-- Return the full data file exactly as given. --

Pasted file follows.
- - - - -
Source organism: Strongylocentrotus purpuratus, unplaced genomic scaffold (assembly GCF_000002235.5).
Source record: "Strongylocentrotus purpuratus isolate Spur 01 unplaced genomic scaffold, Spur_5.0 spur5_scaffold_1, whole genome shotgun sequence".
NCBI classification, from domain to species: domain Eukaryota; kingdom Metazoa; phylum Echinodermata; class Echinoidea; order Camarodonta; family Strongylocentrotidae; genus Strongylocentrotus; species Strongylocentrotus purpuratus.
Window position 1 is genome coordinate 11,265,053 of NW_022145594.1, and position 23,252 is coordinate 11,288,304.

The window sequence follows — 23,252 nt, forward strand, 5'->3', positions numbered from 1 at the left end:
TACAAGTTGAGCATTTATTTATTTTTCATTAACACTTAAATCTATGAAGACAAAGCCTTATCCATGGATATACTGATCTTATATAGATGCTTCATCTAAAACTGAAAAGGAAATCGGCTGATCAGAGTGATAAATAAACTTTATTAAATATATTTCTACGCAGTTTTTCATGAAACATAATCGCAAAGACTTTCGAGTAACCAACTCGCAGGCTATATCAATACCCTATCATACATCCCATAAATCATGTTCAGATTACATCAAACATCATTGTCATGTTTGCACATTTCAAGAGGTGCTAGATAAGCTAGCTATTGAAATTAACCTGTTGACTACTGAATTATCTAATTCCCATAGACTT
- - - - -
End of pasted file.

Source organism: Strongylocentrotus purpuratus, unplaced genomic scaffold (assembly GCF_000002235.5).
Source record: "Strongylocentrotus purpuratus isolate Spur 01 unplaced genomic scaffold, Spur_5.0 spur5_scaffold_1, whole genome shotgun sequence".
NCBI classification, from domain to species: domain Eukaryota; kingdom Metazoa; phylum Echinodermata; class Echinoidea; order Camarodonta; family Strongylocentrotidae; genus Strongylocentrotus; species Strongylocentrotus purpuratus.
Window position 1 is genome coordinate 11,265,053 of NW_022145594.1, and position 23,252 is coordinate 11,288,304.

The window sequence follows — 23,252 nt, forward strand, 5'->3', positions numbered from 1 at the left end:
TACAAGTTGAGCATTTATTTATTTTTCATTAACACTTAAATCTATGAAGACAAAGCCTTATCCATGGATATACTGATCTTATATAGATGCTTCATCTAAAACTGAAAAGGAAATCGGCTGATCAGAGTGATAAATAAACTTTATTAAATATATTTCTACGCAGTTTTTCATGAAACATAATCGCAAAGACTTTCGAGTAACCAACTCGCAGGCTATATCAATACCCTATCATACATCCCATAAATCATGTTCAGATTACATCAAACATCATTGTCATGTTTGCACATTTCAAGAGGTGCTAGATAAGCTAGCTATTGAAATTAACCTGTTGACTACTGAATTATCTAATTCCCATAGACTT